This article considers the effects of globalization on Mexico City, as well as whether this urban area, one of the largest in the world, can be considered a “global city.” We base our arguments on a number of scales of analysis suggested in the literature on these topics. At the international scale, we look at the increased concentration of corporate headquarters and air traffic flows in the city. In terms of its role in the national urban system, we argue that while domestic migration patterns have shifted toward other destinations, the majority of domestically produced merchandise continues to find its way to the capital. At the metropolitan scale, our analysis suggests increasing spatial segregation, as well as longer commutes. At the intraurban level, we find that the sectoral composition of jobs has shifted toward commercial and service sectors, the informal sector has expanded, the labor force is polarizing, and that high-level service sector growth is spatially concentrated. In view of these findings, we suggest that the effects of globalization on Mexico City are mixed, as it consolidates its position as a second-tier global city. We also argue that, in spite of welcome steps toward democratization, pre-existing income inequalities in the country have accentuated the socioeconomic polarization predicted by the literature on global cities and globalization, giving rise to a megacity with two very distinct sides.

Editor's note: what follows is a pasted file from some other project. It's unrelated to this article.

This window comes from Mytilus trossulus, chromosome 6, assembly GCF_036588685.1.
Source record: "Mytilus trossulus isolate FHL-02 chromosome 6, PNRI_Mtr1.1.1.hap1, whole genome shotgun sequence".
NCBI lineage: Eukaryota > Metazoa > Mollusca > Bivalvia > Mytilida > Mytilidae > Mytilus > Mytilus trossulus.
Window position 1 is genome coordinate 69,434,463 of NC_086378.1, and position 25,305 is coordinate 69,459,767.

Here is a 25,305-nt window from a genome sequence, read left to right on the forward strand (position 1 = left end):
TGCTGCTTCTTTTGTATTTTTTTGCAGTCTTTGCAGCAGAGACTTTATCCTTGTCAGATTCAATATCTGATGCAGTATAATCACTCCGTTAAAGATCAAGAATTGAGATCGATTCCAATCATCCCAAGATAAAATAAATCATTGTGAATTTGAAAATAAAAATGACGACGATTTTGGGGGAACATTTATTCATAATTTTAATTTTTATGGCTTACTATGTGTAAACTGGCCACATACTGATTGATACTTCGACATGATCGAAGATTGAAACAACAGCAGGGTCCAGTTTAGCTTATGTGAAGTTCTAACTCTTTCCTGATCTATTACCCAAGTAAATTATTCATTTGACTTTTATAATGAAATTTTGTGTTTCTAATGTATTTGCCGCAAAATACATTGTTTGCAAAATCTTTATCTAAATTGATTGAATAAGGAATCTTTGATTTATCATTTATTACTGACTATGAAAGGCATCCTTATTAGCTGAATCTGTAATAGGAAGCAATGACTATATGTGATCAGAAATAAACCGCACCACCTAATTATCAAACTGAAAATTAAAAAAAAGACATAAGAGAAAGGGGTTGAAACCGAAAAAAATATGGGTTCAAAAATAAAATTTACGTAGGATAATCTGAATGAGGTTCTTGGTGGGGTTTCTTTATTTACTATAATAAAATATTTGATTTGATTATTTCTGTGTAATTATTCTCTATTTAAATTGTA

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- Mexico City as a peripheral global player: The two sides of the coin
Adrian Guillermo Aguilar
- Springer Berlin Heidelberg
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